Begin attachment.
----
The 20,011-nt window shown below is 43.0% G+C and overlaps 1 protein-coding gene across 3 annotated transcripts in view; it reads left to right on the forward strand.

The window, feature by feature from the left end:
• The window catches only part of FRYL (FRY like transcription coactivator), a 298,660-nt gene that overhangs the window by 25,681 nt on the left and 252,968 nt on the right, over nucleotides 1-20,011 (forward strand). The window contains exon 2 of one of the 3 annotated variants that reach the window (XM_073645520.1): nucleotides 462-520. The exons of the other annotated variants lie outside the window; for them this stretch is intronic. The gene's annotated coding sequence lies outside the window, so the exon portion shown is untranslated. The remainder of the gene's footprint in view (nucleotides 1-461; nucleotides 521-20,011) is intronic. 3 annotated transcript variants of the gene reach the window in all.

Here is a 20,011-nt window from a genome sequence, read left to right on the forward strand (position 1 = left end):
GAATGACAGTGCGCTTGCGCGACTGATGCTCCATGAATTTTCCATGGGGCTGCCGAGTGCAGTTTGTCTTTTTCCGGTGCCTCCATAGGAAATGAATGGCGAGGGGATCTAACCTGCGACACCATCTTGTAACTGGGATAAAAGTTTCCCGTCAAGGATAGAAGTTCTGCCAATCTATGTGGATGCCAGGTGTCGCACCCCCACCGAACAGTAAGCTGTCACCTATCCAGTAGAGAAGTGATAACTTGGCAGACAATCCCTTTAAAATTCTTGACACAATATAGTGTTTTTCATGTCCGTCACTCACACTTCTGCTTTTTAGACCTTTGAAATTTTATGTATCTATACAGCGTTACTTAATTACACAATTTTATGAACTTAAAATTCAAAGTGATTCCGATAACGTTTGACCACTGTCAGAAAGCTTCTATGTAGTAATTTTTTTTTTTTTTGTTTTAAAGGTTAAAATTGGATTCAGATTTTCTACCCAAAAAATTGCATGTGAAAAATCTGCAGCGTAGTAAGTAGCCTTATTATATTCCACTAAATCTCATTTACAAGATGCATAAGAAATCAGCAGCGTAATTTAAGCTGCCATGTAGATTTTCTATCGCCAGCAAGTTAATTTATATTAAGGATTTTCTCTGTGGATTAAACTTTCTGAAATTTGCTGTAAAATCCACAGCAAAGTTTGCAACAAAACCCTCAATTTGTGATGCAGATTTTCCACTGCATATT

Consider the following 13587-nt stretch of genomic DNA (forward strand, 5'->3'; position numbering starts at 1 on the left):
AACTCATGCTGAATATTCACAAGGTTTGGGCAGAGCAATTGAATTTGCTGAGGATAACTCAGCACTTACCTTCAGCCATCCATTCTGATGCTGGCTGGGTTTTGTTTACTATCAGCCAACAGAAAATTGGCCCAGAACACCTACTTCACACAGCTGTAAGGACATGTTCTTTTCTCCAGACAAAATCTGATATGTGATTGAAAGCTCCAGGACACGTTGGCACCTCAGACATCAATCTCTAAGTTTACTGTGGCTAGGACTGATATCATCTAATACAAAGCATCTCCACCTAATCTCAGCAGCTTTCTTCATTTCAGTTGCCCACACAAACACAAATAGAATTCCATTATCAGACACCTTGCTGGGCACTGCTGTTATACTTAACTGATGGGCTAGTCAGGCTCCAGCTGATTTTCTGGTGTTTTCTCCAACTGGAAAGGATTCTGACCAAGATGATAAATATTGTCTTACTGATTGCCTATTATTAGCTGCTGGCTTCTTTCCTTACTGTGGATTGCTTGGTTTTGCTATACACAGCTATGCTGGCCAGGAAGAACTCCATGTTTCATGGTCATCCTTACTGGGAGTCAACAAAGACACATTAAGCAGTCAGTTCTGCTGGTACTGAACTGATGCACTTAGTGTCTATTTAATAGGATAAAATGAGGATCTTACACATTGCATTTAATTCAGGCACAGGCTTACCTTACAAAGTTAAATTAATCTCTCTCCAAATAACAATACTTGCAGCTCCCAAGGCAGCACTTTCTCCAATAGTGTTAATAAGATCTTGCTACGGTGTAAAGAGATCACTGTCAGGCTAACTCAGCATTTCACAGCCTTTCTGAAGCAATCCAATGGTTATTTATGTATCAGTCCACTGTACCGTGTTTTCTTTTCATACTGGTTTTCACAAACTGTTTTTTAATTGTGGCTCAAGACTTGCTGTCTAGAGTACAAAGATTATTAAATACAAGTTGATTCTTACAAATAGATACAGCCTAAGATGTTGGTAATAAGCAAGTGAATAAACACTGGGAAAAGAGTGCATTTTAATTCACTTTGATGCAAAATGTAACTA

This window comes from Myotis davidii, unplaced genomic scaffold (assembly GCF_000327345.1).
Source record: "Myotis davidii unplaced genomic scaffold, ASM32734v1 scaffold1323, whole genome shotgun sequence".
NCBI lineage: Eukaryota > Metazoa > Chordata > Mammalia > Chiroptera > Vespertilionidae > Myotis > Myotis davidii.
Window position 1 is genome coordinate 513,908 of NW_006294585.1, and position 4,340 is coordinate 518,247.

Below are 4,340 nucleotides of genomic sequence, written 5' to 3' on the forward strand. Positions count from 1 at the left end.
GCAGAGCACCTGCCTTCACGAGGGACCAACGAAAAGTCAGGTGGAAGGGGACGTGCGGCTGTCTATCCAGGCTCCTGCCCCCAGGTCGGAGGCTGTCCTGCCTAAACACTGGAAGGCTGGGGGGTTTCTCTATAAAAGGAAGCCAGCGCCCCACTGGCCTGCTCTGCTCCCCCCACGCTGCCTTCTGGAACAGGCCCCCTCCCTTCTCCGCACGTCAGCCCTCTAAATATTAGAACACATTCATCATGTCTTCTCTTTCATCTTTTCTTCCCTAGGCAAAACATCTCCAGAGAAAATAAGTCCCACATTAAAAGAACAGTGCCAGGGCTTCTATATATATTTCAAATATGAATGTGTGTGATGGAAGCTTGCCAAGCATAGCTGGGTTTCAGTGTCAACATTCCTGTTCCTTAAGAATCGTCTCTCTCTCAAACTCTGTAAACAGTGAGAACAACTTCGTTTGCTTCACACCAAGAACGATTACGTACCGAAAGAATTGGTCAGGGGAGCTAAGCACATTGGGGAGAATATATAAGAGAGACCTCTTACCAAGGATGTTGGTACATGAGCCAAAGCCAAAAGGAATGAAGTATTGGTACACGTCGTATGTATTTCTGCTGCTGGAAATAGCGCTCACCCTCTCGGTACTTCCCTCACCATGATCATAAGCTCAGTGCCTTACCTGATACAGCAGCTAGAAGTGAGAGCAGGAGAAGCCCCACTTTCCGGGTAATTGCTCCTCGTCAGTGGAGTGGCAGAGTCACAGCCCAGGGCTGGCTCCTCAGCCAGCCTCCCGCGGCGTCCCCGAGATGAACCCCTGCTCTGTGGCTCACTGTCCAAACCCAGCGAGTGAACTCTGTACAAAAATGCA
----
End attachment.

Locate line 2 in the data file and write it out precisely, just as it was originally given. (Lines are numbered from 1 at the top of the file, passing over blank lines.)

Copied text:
The window, feature by feature from the left end: